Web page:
I was asked to come speak to some students at Missouri State in response to a recent "Skeptics" convention they had there. I was asked to respond to some of the questions that were raised among the members of that campus ministry. One of the things I was asked about was the formation of the New Testament. I pulled together some notes from Introducing the New Testament by Mark Allan Powell. I will post part one of the development of the canon here and part two later.
Canon literally means "rule" or "standard", but it is used by religious groups to refer to a list of books that are officially accepted as scripture. In the early years, Christians simply gathered together writings that they found to be helpful and shared them with each other. Paul encouraged the churches to which he wrote letters to exchange those letters with each other, so that they could read what he had written to other congregations as well as to their own community (see Colossians 4.16). It seems that multiple copies of Mark's gospel were produced and distributed to different parts of the Roman Empire a few years after it was written (both Matthew and Luke appear to have had copies). The works that circulated were the writings produced by people who had known Paul or those original disciples of Jesus, or at least people who had known Paul or those original disciples. This chain of connection to Jesus and Paul would come to be known as the "apostolic tradition."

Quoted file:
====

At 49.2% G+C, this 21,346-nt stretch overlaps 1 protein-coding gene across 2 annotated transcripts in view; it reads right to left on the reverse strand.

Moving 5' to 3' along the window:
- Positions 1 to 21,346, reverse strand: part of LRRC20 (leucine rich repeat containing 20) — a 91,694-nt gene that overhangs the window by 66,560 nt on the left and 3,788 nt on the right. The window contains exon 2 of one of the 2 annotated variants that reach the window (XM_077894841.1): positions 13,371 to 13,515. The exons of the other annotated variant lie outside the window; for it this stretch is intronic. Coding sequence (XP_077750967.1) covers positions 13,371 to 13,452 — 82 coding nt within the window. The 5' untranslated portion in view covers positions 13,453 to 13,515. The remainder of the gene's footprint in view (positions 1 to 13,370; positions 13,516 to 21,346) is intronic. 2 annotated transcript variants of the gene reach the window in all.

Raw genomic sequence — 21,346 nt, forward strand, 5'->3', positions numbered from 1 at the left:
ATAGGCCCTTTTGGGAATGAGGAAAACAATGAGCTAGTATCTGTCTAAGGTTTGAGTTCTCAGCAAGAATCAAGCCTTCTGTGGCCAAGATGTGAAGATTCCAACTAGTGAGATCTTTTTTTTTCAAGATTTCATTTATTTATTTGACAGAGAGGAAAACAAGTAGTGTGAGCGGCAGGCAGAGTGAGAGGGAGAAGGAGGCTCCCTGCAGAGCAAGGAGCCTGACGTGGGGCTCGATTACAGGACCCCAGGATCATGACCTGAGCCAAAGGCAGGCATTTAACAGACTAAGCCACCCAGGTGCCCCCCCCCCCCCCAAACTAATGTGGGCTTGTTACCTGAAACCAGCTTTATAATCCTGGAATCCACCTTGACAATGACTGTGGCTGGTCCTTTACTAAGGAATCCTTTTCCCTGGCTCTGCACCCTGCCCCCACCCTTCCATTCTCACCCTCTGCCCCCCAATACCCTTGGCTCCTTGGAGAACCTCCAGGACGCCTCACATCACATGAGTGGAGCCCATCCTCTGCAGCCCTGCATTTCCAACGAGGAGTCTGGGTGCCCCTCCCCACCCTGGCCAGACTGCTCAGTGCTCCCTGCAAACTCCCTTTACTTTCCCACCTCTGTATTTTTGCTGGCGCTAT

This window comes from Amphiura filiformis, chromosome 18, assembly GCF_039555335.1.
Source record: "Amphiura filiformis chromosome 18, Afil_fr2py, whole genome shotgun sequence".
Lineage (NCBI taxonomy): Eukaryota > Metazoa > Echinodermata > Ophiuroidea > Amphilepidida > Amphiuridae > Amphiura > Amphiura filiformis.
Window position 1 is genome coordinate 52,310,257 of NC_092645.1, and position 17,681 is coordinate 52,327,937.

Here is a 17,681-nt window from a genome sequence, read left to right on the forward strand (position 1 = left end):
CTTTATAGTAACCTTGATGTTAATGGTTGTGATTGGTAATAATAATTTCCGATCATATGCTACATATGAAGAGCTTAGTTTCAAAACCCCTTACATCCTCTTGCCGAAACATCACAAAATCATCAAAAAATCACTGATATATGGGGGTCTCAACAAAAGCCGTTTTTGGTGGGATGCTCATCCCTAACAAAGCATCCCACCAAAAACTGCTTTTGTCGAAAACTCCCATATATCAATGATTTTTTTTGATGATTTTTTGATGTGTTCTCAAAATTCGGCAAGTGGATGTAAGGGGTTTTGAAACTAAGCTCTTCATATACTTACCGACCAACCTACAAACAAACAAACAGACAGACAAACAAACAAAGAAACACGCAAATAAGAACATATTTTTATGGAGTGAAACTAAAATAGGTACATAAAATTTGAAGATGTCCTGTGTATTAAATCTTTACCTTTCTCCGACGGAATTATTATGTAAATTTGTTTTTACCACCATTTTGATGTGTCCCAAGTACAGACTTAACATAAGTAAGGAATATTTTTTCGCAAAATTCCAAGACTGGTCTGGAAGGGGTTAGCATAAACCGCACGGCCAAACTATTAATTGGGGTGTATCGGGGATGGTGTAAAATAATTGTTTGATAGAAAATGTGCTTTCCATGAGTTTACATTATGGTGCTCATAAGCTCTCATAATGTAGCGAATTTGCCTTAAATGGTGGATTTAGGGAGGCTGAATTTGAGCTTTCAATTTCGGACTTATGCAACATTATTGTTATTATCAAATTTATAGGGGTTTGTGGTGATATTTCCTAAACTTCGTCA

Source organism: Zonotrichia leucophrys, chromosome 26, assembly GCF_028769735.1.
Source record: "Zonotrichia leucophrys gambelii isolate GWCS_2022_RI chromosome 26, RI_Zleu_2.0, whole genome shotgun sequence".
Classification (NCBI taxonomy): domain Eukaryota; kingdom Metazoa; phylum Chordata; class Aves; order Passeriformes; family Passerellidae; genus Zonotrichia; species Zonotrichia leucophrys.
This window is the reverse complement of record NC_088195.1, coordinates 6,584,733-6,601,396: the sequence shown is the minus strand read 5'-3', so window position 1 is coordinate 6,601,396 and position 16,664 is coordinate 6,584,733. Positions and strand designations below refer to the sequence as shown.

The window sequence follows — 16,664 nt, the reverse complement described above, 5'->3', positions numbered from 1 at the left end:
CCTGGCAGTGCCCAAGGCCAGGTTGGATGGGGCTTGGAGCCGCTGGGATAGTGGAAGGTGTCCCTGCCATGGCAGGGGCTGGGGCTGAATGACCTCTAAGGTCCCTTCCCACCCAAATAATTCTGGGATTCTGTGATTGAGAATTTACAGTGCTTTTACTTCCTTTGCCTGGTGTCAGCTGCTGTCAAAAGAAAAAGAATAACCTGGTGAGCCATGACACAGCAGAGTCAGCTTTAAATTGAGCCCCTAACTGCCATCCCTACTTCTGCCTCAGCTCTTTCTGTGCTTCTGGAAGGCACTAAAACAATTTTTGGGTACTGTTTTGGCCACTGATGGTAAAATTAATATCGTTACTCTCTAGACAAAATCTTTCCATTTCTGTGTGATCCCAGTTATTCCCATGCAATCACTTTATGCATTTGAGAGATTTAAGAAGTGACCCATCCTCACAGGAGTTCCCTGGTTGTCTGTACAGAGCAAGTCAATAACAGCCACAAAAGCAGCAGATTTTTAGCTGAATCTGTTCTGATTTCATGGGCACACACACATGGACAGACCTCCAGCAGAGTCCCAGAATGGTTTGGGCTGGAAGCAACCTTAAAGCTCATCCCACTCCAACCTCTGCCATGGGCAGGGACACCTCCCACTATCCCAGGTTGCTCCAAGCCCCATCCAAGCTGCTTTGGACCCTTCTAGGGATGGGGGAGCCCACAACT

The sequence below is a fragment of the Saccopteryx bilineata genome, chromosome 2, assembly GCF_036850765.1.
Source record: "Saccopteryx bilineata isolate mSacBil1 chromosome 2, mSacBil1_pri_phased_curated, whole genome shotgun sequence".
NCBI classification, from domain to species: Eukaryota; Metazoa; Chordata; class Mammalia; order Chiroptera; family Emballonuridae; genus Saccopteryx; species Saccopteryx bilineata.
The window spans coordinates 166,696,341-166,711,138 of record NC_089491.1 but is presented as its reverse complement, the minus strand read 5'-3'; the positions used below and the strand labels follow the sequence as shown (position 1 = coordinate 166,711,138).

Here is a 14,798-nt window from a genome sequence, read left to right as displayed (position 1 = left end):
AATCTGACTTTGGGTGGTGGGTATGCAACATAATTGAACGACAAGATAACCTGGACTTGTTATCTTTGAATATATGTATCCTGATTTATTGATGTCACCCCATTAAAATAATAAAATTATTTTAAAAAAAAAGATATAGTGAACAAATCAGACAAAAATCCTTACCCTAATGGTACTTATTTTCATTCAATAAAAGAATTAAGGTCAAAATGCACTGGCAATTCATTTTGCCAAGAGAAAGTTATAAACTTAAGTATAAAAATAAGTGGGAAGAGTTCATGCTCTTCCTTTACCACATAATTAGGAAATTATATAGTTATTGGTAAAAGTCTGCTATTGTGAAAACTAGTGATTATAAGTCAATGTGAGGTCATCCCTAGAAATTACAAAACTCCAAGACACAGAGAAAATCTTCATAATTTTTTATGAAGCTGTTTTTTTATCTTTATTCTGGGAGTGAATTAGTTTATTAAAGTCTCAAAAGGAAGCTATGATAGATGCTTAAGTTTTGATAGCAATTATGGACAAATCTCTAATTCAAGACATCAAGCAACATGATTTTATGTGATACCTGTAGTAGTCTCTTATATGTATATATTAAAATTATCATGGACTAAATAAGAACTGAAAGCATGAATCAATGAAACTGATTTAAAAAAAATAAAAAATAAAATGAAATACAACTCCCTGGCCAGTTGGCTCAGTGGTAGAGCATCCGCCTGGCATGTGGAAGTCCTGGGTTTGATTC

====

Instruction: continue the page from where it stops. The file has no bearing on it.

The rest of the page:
From the start, however, there were voices within Christianity that were in tension with that developing tradition. there were people arguing for versions of the Christian faith that Paul himself rejected (see Galatians 1.6-9). Some of these alternative voices probably produced writings as well (see 2 Thessalonians 2.2 for evidence) but their works do not appear to have been preserved or included in the NT. The NT, then, is not just a collection of early Christian writings; rather it is a selection of those writings. The NT contains those works that were considered to be most representative of what became mainstream and orthodox.